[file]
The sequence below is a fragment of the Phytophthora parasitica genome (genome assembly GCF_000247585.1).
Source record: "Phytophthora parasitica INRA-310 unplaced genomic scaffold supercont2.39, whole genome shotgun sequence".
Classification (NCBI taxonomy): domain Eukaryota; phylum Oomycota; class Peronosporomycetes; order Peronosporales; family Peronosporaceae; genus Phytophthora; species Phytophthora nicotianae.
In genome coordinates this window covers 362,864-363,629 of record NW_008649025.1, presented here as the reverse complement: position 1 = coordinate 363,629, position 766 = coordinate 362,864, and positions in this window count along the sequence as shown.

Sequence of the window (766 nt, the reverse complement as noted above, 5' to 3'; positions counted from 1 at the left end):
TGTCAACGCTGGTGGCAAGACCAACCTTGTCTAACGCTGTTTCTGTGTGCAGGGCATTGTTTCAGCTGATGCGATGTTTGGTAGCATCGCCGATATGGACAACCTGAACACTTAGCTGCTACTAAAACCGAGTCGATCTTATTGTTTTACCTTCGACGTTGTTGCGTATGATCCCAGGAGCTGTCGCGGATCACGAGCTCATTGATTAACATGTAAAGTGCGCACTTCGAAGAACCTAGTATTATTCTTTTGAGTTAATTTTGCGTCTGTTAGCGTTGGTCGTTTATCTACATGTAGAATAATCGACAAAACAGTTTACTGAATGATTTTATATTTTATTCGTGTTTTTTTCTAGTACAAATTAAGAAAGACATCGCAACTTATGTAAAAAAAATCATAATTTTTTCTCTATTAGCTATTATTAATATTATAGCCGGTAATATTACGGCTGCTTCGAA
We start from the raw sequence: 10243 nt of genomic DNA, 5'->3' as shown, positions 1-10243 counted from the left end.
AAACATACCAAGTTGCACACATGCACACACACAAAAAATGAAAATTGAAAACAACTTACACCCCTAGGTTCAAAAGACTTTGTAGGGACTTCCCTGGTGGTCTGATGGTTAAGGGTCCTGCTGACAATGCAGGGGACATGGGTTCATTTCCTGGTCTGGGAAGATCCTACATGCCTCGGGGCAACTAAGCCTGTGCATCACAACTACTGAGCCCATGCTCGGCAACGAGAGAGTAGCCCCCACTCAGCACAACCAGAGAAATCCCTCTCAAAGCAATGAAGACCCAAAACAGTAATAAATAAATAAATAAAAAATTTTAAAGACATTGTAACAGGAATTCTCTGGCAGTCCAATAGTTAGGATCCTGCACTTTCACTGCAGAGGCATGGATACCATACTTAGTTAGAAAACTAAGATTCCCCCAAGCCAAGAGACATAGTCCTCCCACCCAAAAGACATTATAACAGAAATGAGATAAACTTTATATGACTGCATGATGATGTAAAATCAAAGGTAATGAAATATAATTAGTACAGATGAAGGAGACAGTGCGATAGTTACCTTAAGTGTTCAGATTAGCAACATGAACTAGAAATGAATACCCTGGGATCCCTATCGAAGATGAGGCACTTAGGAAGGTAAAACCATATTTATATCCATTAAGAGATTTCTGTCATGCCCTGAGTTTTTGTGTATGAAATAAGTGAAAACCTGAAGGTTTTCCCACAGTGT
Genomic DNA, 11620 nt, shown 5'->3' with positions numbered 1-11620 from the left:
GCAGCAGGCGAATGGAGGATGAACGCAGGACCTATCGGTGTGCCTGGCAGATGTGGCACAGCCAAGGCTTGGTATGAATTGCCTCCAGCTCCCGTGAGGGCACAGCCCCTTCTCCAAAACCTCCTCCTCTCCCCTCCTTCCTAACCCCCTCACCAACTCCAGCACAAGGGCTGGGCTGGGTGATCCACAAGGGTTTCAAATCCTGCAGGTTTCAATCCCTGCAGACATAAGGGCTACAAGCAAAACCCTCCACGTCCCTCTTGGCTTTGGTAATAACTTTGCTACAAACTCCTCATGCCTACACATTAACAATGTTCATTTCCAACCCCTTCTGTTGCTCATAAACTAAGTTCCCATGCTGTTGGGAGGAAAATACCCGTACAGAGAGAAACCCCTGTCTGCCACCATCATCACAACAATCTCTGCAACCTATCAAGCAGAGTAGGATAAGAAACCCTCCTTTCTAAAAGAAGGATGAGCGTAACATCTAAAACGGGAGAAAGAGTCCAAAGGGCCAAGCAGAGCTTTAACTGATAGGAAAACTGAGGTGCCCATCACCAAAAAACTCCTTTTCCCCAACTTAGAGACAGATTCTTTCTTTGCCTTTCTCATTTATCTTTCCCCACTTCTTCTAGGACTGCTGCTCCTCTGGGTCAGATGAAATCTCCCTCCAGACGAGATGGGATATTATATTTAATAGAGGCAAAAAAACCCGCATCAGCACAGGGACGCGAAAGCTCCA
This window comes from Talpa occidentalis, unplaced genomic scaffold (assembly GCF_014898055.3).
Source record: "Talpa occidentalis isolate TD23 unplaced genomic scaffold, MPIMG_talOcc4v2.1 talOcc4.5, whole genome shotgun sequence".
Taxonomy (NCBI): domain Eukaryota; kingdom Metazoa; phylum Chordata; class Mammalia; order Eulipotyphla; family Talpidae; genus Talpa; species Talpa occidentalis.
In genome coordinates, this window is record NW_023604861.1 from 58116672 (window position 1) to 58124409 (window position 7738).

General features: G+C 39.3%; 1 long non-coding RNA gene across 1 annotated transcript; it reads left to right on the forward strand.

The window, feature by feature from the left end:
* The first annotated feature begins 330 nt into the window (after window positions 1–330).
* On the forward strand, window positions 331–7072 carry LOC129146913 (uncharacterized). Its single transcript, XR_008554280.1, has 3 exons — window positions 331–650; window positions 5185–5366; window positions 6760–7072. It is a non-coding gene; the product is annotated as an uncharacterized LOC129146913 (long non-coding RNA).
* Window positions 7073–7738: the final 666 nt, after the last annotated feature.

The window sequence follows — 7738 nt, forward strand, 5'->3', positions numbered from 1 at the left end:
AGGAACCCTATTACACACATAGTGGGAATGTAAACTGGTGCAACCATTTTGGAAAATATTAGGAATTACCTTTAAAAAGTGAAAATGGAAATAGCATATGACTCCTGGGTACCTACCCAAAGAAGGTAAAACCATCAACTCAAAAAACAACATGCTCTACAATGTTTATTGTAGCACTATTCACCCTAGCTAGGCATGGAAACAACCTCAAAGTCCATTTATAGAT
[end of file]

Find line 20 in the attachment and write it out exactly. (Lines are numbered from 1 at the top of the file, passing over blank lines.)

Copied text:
The window sequence follows — 7738 nt, forward strand, 5'->3', positions numbered from 1 at the left end: